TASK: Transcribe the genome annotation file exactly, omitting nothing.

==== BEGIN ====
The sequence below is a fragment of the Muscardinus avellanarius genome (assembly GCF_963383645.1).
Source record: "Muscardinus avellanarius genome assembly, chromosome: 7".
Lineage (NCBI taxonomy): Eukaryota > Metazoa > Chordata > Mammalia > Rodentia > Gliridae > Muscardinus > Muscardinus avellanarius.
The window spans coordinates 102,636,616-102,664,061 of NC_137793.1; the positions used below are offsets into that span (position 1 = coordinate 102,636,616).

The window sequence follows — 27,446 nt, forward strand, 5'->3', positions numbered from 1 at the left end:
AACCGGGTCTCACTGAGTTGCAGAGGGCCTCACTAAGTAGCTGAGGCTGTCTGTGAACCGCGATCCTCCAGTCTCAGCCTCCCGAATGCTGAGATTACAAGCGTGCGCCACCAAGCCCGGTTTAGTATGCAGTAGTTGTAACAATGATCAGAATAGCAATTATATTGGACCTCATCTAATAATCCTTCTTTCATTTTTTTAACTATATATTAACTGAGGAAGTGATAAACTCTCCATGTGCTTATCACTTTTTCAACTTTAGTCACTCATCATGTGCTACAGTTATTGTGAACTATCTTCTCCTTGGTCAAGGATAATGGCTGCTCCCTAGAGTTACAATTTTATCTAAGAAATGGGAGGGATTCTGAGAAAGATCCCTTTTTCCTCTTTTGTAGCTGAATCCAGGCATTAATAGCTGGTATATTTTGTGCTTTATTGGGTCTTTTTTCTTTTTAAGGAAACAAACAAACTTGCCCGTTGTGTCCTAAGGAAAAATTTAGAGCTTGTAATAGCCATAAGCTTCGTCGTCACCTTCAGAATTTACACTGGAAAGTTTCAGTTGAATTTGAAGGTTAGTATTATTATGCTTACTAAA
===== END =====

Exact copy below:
The sequence below is a fragment of the Muscardinus avellanarius genome (assembly GCF_963383645.1).
Source record: "Muscardinus avellanarius genome assembly, chromosome: 7".
Lineage (NCBI taxonomy): Eukaryota > Metazoa > Chordata > Mammalia > Rodentia > Gliridae > Muscardinus > Muscardinus avellanarius.
The window spans coordinates 102,636,616-102,664,061 of NC_137793.1; the positions used below are offsets into that span (position 1 = coordinate 102,636,616).

The window sequence follows — 27,446 nt, forward strand, 5'->3', positions numbered from 1 at the left end:
AACCGGGTCTCACTGAGTTGCAGAGGGCCTCACTAAGTAGCTGAGGCTGTCTGTGAACCGCGATCCTCCAGTCTCAGCCTCCCGAATGCTGAGATTACAAGCGTGCGCCACCAAGCCCGGTTTAGTATGCAGTAGTTGTAACAATGATCAGAATAGCAATTATATTGGACCTCATCTAATAATCCTTCTTTCATTTTTTTAACTATATATTAACTGAGGAAGTGATAAACTCTCCATGTGCTTATCACTTTTTCAACTTTAGTCACTCATCATGTGCTACAGTTATTGTGAACTATCTTCTCCTTGGTCAAGGATAATGGCTGCTCCCTAGAGTTACAATTTTATCTAAGAAATGGGAGGGATTCTGAGAAAGATCCCTTTTTCCTCTTTTGTAGCTGAATCCAGGCATTAATAGCTGGTATATTTTGTGCTTTATTGGGTCTTTTTTCTTTTTAAGGAAACAAACAAACTTGCCCGTTGTGTCCTAAGGAAAAATTTAGAGCTTGTAATAGCCATAAGCTTCGTCGTCACCTTCAGAATTTACACTGGAAAGTTTCAGTTGAATTTGAAGGTTAGTATTATTATGCTTACTAAA